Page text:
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Introduction to Linux - A Hands on Guide
This guide was created as an overview of the Linux Operating System, geared toward new users as an exploration tour and getting started guide, with exercises at the end of each chapter.
For more advanced trainees it can be a desktop reference, and a collection of the base knowledge needed to proceed with system and network administration. This book contains many real life examples derived from the author's experience as a Linux system and network administrator, trainer and consultant. They hope these examples will help you to get a better understanding of the Linux system and that you feel encouraged to try out things on your own.
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Would you recommend the product? no | Price you paid?: None indicated | Rating: 5
Easy to install
Only usable with KDE, poor package management, poor documentation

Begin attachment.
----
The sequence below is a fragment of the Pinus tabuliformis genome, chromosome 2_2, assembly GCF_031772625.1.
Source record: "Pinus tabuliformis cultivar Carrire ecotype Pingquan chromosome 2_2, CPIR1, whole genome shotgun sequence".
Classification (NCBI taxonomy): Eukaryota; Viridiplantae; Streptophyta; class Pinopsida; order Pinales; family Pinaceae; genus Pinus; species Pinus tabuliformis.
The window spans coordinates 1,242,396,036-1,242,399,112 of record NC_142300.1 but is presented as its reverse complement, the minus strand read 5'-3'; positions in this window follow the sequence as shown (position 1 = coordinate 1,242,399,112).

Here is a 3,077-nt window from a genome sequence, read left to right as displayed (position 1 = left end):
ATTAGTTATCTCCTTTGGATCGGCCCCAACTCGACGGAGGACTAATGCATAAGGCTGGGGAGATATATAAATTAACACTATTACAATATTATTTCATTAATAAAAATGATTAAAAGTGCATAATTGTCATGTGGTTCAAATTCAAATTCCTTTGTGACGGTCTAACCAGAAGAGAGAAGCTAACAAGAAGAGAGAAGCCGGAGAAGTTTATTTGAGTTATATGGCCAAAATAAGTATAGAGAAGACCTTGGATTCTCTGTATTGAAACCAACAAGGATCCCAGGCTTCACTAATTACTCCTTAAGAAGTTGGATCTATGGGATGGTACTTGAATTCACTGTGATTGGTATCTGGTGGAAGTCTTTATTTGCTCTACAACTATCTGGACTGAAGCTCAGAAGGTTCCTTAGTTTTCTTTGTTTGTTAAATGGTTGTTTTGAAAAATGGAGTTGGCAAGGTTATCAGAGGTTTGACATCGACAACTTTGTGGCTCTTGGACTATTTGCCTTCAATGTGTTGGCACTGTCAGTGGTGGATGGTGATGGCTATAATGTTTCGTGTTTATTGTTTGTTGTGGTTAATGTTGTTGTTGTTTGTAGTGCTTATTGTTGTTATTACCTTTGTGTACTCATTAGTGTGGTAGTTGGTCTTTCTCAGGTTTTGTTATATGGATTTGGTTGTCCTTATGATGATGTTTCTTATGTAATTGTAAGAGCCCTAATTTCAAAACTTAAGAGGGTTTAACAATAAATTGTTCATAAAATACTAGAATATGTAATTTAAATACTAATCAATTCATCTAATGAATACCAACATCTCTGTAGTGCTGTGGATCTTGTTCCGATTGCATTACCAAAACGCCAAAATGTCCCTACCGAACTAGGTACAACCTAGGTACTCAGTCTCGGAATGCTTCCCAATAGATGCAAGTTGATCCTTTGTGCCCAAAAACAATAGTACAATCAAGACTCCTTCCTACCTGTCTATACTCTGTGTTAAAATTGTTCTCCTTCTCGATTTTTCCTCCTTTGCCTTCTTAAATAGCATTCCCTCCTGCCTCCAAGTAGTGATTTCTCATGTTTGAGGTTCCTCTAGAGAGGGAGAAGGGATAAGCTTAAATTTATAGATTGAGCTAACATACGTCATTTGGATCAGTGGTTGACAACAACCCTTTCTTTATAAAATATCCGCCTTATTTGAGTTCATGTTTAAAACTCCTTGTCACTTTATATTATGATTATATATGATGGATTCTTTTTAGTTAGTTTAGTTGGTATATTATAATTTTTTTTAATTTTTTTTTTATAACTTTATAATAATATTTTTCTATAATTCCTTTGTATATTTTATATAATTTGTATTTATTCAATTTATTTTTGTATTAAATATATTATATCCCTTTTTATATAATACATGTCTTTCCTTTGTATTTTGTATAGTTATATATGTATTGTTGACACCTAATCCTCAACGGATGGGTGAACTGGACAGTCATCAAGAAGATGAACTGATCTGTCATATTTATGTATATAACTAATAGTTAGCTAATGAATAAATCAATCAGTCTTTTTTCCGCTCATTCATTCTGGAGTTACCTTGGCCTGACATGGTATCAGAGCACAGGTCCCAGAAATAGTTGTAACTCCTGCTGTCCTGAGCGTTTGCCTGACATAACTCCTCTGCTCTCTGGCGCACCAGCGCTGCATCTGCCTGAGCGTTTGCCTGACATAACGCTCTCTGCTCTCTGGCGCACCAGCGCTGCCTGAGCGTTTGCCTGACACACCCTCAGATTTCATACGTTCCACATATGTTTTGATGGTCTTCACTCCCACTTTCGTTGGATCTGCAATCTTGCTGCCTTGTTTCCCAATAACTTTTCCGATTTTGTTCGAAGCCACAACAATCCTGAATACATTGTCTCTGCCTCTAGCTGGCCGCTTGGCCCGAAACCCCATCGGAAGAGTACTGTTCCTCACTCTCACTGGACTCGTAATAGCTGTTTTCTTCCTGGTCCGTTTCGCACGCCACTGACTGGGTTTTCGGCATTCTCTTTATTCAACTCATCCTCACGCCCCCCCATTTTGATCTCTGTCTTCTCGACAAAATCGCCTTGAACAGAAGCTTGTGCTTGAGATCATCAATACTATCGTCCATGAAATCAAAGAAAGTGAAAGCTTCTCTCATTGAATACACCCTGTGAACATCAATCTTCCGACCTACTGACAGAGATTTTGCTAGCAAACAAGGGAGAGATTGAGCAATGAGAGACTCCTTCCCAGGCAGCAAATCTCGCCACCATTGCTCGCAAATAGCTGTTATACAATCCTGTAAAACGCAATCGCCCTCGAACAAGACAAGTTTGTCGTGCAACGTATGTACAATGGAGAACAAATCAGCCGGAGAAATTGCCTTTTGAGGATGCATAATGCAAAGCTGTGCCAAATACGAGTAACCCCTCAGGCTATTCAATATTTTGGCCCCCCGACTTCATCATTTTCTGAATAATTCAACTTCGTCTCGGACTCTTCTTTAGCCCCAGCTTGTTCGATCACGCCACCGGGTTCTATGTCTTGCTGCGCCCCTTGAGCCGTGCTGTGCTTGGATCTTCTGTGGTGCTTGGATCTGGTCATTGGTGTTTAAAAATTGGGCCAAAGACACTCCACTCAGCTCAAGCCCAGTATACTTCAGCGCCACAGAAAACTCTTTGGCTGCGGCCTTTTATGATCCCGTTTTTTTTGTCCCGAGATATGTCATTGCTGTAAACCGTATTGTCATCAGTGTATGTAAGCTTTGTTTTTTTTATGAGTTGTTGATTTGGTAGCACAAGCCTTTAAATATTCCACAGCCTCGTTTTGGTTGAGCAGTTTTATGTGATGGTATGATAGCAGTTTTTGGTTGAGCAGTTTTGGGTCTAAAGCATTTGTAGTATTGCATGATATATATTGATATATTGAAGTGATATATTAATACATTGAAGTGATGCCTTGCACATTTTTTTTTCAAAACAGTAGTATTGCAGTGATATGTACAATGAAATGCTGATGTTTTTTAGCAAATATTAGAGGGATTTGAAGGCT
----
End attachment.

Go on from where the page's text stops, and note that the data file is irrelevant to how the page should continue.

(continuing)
To install Mageia I chose the 32-bit version of the 4GB, customisable DVD. The bug tracker shows many people unable to run the disk (as opposed using a USB stick) but I had no trouble. The installer is excellent: simple to use but with lots of options. Unfortunately, the installer was the best part.
I tried three desktops. In Xfce, drop-down menus frequently failed to display any text. In Mate, many of the panel plugins were invisible, even the notification area and updates tool. Both these desktops also had many missing components. The default KDE was better, as one would expect, but very bloated compared with other distros. If you have less than 2GB, there may be swapping.
The package manager is set to use the DVD for the core repository and disable that for “tainted” (i.e. patented) software; setting the correct repositories has to be done from a different program. Media codecs are not installed and there is no guidance on which files are needed. I tried the instructions from an old Mandriva site, but without success. Finally I spotted that there were two versions of ffmpeg: one in core, one in tainted: I replaced the first with the second and it worked. The package manager still keeps trying to persuade you to delete “orphan programs”, most of which are actually vital components.
My USB speakers were unusable (a problem inherited from Mandriva) until I blacklisted the kernel plugin for motherboard sound; again, an undocumented solution.
I'd sum up Mageia as usable (if you stick to KDE) but shoddy: it certainly doesn’t make my top 20.